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Hi All, So, in slightly less than ten days I will have been here for a full year. It feels great saying things like: "My first time skiing was in February last year..." to people who ask. At work, I'm not the new guy anymore. I don't need a GPS to get around downtown Vancouver, or most cities around here. I'm not cold all the time... I remember feeling like I'm getting frostnip the moment I walked out the airport last year. Unlike the locals though, I still appreciate the rain. And Raccoons. Snow is amazing. The silence around when hiking through snow is something else. I probably like winter more than summer, driving to work in the dark is fun. I had my fair share of Lower Mainland traffic enforcement being way more efficient than what I was used to. Turkeys are way bigger than I expected. Canadian Christmas dinners involve multiple families and more food than I've ever seen on one table. Biking in freezing cold for multiple days over hundreds of km ended up being the best thing to happen to me. This country is amazing, especially nature wise, but also the fact that you can bike like that without fearing you might be mugged. Early season skiing is fun, but don't take your brand new skis... Also, don't trust the liftees loading skis in Whistler. They do NOT care about your insanely expensive skis, and will scratch the crap out of them. A chicken korma pie in Whistler, had actual chicken korma in it.... It was so good. I'm going back for more soon. I've hiked more in one spring/summer/fall than I have ever done before. I made many random friends while hiking. Pretty much all my good friends here, besides the few made while apartment hunting. Worth talking to everyone, never know who you have things in common with. For some reason, caring about the environment has taken on a new meaning here. I'm not sure the same thing is happening back in SA. I hope so. I've gotten things done that I thought was out of reach in SA, like PRK. Biking/skiing/hiking in the rain, without glasses, is next level. Stocks actually go in a direction other than down...or maybe I have just been bad at it in SA haha. Of course, I have had many a day missing family, pets. The farm I grew up on. I have a playlist on Spotify I aptly named "Homesick Songs". It's basically my favourite songs by Spoegwolf. I find listening to Afrikaans music helps. First Christmas/new year away from family in ... 29 years, it was painful, but on the other hand I had a great time with my new 'families' here. Built multiple gingerbread houses. I've come to realize I wouldn't be able to willingly go back to SA. There are so many reasons to stay here, despite the US being stupid, the government doing questionable things, or housing being insane. It doesn't affect my health and safety (yet ). I can go lie down and have a nap in a park without being afraid of something being stolen. Was never a big thing, until I did it and realized why I've never done it outside our farm. I've been forced to cook. Ugh. Food options here are great, but I miss the ready to eat stuff that Woolworths sells. It was so easy to eat kinda healthy haha. People still don't get that it's Afrikaans, not African. My colleagues are my friends. I feel lucky.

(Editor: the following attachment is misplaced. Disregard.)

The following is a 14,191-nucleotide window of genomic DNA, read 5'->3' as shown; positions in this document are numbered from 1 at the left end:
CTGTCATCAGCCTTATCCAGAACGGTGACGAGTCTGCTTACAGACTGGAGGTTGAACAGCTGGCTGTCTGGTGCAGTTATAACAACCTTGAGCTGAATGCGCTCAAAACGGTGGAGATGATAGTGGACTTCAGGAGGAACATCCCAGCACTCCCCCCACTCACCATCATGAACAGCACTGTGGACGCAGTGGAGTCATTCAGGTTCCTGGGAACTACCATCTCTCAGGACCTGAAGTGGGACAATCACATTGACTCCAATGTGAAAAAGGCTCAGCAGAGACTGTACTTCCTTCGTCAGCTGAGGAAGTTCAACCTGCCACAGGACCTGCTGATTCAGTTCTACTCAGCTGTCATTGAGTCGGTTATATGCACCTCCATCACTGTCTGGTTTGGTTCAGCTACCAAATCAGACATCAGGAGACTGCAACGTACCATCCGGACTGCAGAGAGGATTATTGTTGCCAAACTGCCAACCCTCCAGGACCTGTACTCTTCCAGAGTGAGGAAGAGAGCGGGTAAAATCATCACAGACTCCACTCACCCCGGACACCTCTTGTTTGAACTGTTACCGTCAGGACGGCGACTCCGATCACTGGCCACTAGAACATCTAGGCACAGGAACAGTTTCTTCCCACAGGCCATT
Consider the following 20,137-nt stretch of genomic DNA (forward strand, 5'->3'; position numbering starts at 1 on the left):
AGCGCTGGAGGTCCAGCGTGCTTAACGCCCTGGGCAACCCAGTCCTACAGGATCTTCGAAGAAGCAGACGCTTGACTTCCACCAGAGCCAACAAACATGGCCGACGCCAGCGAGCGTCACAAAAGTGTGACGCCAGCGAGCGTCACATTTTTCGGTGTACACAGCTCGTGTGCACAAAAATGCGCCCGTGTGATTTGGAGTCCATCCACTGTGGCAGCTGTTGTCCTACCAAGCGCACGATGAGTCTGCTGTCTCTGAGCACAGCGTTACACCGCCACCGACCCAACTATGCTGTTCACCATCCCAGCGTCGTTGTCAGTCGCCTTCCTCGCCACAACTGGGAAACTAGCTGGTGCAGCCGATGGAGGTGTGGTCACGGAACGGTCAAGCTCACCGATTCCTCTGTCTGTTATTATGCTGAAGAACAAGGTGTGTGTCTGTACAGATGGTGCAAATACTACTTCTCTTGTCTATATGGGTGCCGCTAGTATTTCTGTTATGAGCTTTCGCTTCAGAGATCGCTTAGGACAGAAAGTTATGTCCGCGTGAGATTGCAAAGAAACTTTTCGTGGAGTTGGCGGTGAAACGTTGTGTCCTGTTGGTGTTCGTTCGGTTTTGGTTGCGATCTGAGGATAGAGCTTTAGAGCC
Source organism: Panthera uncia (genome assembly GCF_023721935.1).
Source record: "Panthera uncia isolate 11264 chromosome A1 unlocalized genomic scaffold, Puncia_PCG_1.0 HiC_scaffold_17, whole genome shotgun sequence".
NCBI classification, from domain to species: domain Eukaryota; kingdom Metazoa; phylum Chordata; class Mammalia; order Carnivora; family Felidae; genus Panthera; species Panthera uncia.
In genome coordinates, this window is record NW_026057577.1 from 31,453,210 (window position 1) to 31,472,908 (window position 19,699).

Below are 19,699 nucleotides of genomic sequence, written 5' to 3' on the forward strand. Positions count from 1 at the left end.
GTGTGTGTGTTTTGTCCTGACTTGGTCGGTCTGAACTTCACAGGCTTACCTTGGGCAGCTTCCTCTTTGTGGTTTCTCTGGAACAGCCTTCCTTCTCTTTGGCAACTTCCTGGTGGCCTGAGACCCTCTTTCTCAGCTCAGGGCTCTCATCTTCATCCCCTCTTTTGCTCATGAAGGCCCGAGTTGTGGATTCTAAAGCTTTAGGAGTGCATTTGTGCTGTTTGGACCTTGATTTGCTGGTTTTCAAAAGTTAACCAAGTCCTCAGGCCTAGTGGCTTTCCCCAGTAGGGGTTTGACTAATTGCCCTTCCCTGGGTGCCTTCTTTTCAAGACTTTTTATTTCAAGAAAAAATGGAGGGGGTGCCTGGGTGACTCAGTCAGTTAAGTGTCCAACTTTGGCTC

Hi Everyone, I was wondering how many people on the forum was/is from Cape Town and if the immigration was difficult because I've heard from many people that Capetonians find it more difficult to settle in Canada. I think the reasoning is that Cape Town is very different than the rest of SA and we have experienced less crime than the other parts of the country which almost makes one feel like you are leaving a country that is still "okayish" where as people leaving SA from JHB really leave because it is an absolute nessesity. Things have become totally unbearable around the JHB area so the only alternative is to leave the country. I would love to hear from the Capetonians that made the move if they have had regrets, second thoughts ect. PS: I am still trying to convince my husband that we should leave but he loves his country..
Backstory found here. The gist: Vancouver Average price: $819,336 Monthly mortgage payment: $3,570 Property tax: $251 Income required: $147,023 Calgary Average price: $465,047 Mortgage mortgage payment: $2,026 Property taxes: $236 Income required: $88,578 Edmonton Average price: $365,520 Mortgage payment: $1,592 Property tax: $244 Salary required: $72,617 Regina Average price: $331,161 Monthly mortgage payment: $1,443 Property tax: $378 Income required: $72,028 Saskatoon Average price: $349,322 Monthly mortgage payment: $1,522 Property tax: $366 Income required: $74,546 Winnipeg Average price: $270,605 Monthly mortgage payment: $1,179 Property tax: $274 Income required: $58,235 Ottawa Average price: $357,887 Monthly mortgage payment: $1,559 Property tax: $336 Income required: $74,820.28 Toronto Average price: $587,505 Monthly mortgage payment: $2,560 Property tax: $354 Income required: $113,009 Montreal Average price: $344,273 Monthly mortgage payment: $1,500 Property tax: $237 Income required: $68,884 Halifax Average price: $264,447 Monthly mortgage payment: $1,152 Property tax: $266 Income required: $56,929